The two vary in only one relevant way, for purposes of this thread: In the US, we believe that the cure for horrible ideas is for citizens to shout at them, without aid of the government censoring the other guy.

    In the EU (as well as Canada, I think) the citizens DO expect the government to censor citizens with horrible ideas.

    This difference is wildly believed to account for the somewhat more noisy and raucous protests and counterprotests that occur in the US as compared to Europe. (That's a BIG generalization.) Since 95% of this board "wishes protesters could be more polite and respectful", seems worth looking at.



    https://qz.com/993672/a-controversia...ors_picks=true

    If the US adopts the rule of law that our government can censor hate speech, how to we go on to discuss our own history? How do we honor our heroes and condemn our enemies within?

    Why is it so much better to award MORE power to the government that it is to tolerate there (mostly law-abiding) protests and counter-protests over Trump, etc.?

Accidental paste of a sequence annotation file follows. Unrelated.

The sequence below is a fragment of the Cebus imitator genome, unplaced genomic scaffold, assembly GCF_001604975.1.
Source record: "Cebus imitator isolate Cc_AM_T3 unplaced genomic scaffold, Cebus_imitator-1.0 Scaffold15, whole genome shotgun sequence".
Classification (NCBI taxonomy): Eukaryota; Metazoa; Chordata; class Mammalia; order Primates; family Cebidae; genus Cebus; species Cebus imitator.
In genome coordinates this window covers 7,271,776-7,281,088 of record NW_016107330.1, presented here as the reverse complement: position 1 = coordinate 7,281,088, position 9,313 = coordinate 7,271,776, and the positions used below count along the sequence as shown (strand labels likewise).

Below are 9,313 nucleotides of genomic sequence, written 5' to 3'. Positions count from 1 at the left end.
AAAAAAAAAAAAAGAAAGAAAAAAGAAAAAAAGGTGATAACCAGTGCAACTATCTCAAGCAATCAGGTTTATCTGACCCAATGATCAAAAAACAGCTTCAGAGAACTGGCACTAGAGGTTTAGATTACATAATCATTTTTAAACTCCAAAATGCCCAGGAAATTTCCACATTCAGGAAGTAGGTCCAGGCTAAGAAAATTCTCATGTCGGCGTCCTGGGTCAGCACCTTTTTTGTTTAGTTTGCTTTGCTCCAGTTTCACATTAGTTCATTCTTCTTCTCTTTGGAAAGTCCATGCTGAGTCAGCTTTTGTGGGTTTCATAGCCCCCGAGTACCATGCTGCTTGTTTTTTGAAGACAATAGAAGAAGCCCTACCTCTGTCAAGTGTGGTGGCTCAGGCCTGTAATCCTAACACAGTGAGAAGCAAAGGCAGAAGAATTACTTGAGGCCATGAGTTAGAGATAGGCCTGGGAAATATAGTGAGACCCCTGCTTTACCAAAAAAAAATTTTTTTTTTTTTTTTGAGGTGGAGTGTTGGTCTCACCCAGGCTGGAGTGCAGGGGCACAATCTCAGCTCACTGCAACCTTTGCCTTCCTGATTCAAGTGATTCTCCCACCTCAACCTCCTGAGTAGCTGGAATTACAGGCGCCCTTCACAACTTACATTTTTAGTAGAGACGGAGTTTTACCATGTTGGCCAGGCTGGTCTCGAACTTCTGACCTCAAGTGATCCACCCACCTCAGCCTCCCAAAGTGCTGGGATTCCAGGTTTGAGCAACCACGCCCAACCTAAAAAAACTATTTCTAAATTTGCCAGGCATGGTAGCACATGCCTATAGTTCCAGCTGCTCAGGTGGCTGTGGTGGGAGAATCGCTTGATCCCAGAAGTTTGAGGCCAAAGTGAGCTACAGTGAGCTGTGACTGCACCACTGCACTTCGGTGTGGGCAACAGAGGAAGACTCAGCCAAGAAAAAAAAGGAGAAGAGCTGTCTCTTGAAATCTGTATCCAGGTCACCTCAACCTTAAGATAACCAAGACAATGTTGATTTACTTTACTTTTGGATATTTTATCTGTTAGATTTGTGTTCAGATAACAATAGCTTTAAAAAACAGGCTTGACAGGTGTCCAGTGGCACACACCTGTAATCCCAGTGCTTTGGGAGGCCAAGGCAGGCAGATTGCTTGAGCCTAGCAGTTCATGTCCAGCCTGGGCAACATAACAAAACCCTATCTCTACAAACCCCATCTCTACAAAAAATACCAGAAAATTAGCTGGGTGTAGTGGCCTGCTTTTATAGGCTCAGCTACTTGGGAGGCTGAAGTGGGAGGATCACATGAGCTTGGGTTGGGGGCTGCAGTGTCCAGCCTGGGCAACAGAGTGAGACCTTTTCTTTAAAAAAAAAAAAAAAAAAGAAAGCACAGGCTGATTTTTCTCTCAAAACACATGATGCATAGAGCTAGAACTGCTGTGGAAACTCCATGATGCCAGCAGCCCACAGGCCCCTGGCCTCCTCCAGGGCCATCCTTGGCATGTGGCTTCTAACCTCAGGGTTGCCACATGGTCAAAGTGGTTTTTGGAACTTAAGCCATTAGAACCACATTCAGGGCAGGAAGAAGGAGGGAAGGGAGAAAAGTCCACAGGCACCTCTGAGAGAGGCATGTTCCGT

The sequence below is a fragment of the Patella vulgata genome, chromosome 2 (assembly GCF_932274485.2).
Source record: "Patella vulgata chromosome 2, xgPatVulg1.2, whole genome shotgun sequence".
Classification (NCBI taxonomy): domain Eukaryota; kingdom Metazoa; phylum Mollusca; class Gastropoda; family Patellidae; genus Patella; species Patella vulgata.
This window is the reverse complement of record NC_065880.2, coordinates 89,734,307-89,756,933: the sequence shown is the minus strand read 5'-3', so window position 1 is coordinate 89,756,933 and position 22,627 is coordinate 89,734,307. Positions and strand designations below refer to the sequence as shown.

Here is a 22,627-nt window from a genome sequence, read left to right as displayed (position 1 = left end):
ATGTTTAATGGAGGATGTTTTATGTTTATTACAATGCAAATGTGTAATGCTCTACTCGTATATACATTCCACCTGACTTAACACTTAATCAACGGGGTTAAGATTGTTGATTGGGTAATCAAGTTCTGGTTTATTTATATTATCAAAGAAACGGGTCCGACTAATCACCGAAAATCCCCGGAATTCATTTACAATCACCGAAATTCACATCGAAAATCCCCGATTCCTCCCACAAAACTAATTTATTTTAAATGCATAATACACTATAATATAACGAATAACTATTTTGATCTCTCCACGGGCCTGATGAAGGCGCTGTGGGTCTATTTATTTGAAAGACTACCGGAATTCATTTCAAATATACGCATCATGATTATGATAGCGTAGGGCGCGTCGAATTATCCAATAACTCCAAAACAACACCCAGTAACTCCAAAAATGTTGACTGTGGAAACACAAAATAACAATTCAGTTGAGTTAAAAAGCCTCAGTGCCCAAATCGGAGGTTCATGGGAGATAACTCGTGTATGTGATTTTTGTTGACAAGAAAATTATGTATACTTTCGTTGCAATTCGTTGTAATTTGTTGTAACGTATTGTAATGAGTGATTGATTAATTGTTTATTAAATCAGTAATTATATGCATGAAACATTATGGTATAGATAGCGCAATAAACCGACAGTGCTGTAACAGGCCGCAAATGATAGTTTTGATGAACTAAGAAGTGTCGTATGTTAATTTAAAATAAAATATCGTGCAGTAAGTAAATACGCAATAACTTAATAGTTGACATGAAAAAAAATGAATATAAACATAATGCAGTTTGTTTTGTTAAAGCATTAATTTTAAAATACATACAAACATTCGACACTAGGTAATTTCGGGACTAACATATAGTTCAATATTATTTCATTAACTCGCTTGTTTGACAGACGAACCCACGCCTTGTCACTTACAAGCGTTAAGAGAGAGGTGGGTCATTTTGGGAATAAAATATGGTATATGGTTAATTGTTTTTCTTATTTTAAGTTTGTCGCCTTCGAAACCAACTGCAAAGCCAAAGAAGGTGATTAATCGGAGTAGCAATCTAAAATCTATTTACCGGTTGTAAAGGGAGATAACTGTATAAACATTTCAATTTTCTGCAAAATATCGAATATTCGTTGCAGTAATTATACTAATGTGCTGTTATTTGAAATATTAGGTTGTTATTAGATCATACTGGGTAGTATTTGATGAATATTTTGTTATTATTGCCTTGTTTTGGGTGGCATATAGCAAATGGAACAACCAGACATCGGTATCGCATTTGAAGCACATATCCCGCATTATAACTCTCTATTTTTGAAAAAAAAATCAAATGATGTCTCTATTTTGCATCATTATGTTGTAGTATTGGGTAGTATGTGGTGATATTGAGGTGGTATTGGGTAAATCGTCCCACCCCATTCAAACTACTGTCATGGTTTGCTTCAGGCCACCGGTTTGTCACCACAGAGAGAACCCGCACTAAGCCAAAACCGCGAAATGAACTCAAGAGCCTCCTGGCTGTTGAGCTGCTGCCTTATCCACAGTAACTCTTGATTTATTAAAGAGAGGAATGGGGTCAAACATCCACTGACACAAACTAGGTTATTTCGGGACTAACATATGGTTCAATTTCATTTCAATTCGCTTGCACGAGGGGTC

Your thoughts?
    Europeans don't have freedom of speech.

    In Europe, Hate Speech Laws are Often Used to Suppress and Punish Left-Wing Viewpoints

  8. #48
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    Quote Originally Posted by Madeline View Post
    What EU protests are anywhere near a good old American riot?
    Usually every G-summit. Or any continental soccer event. They're out there.
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  9. #49
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    Quote Originally Posted by Paris View Post
    It depends on what people are protesting I think.

    Americans are very good at protesting cultural art that they deem anti-Christian.

    Probably the best, at that.


  10. #50
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    Quote Originally Posted by Dr.Knuckles View Post
    In short. You have the right to speak. But I have the right to not hear you.
    In Denmark it's called Freedom with Responsibility.